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Withdrawing Admissions: Wood v Days Healthcare UK Limited [2017] EWCA Civ 2097 - Shaun Ferris, Crown Office Chambers

19/01/17. The Court of Appeal has considered the position where a defendant (D1), presented with a claim that is said to be of low value, admits liability but is later confronted with a significant increase in the value of the claim.

The claimant initially indicated that her claim was a fast track claim (then limited to £25,000) and D1 admitted liability. Some time later the claimant’s solicitors indicated that the claim had increased significantly in value and, when proceedings were commenced, a claim in excess of £300,000 was pleaded. At that stage D1 reviewed its admission and, upon discovering material that would give it a defence (which had been available at the time of the initial admission), sought to resile from the admission.

In a hearing before Laing J the claimant resisted D1’s application. At the same hearing the claimant also sought summary judgment against a different defendant (D2). Laing J refused D1’s application for permission to withdraw the admission holding that the increase in value was not a good reason to allow D1 to do so. At the same time Laing J granted the claimant’s application for summary judgment against D2 but held that the fact that judgment had been entered against D2 was not relevant to the issues involved in D1’s application to resile from its admission. In rejecting D1’s application Laing J indicated that she had balanced the prejudice caused to D1 in shutting it out from an arguable defence against the interests of justice and, in particular, finality.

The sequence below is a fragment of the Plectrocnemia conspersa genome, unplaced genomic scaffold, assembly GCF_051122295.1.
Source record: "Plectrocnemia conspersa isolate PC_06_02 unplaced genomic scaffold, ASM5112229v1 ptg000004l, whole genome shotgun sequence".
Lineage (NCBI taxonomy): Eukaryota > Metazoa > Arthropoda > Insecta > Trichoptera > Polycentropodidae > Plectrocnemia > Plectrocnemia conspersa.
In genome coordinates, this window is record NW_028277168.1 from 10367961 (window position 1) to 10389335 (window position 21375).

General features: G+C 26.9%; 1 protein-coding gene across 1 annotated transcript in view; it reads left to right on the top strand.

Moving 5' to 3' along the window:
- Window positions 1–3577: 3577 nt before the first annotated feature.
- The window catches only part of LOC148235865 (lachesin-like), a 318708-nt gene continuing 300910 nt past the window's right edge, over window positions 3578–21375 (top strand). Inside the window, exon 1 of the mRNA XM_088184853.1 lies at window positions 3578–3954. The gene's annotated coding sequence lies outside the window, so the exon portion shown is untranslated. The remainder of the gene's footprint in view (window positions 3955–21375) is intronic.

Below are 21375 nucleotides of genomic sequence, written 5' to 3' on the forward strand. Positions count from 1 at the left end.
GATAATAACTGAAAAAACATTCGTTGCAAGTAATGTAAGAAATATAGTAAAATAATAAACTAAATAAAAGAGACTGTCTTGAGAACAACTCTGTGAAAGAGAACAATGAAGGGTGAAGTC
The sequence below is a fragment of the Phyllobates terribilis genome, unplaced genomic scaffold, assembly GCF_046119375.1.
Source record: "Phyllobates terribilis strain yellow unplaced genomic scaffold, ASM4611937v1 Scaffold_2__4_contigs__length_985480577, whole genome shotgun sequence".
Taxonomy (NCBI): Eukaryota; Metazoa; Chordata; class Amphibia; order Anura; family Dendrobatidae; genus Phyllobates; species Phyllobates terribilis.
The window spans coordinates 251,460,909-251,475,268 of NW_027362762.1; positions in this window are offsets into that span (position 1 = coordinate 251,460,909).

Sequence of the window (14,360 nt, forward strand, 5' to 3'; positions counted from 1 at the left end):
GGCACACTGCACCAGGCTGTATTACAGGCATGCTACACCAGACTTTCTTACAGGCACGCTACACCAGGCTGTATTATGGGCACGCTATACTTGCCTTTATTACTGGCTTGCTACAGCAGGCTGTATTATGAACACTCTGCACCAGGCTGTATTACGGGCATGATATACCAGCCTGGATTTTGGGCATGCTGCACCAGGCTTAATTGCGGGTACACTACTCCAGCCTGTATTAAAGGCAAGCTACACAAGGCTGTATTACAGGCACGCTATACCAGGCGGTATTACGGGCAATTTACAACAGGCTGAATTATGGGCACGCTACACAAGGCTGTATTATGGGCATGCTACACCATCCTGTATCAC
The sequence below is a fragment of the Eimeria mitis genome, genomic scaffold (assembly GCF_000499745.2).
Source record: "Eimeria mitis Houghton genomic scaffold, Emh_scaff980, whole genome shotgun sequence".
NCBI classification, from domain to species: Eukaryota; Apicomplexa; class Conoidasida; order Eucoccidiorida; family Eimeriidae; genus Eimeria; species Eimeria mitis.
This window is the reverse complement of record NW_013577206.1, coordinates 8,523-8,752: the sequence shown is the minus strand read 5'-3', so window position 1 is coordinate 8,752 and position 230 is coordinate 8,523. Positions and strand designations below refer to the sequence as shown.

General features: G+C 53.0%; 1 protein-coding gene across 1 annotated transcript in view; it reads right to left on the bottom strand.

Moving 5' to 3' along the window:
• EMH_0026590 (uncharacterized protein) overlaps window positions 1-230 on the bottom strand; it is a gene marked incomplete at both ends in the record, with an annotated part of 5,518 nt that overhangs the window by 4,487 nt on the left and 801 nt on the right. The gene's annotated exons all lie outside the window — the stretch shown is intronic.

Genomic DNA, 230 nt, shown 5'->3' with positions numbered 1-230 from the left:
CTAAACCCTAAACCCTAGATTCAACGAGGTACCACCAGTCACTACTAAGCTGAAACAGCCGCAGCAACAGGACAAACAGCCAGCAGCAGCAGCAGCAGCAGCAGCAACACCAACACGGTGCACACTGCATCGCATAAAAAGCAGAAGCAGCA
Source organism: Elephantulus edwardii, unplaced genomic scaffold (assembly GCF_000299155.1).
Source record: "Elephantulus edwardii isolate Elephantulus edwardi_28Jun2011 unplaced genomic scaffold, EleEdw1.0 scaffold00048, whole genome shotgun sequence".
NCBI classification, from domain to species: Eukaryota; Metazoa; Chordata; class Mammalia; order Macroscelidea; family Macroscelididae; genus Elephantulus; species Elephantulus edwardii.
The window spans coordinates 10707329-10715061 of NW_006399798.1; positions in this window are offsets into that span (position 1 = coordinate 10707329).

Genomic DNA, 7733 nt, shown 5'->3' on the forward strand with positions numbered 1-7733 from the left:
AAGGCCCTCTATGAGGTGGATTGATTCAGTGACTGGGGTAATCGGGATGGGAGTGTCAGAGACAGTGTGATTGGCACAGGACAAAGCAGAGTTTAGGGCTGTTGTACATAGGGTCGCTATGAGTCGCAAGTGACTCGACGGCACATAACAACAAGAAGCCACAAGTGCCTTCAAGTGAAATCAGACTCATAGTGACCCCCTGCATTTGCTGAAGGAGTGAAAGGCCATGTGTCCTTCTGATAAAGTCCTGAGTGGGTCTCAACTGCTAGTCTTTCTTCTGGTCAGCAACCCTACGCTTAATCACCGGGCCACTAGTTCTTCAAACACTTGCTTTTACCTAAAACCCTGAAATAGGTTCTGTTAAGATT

The Court of Appeal (Davis, Sharp and Richards LJJ) allowed D1’s appeal, holding that the Judge was wrong to disregard the significant increase in the potential value of the claim and to disregard the fact that judgment had been entered against D2 so that, in effect, the claimant would suffer little or no prejudice if D1 was allowed to withdraw the admission.

Davis LJ held as follows:

That the change in value of the claim was “new evidence”.

D1 had not taken a “calculated risk” (as found by Laing J) that the claim might increase in value to the extent that it had increased.

There was an incentive for parties speedily to settle fast track claims and it would discourage such an approach if a substantial increase in value was not a reason to withdraw an earlier admission – “It would tend to discourage them for fear of a subsequent withdrawal of admission of liability being refused”.

The fact that summary judgment had been entered against D2 was a relevant factor to be taken into account and the judge’s failure to do so vitiated her decision.

The entire “change in character and amount” of the claimant’s claim in 2012 (to adopt the language of her own solicitors) should, given all the circumstances, have justified the grant of permission to withdraw the pre-action admission. That conclusion is then reinforced when one has due regard to the existence of the summary judgment against D2. In such circumstances, this court is entitled to interfere and should do so.”

Shaun Ferris
Crown Office Chambers

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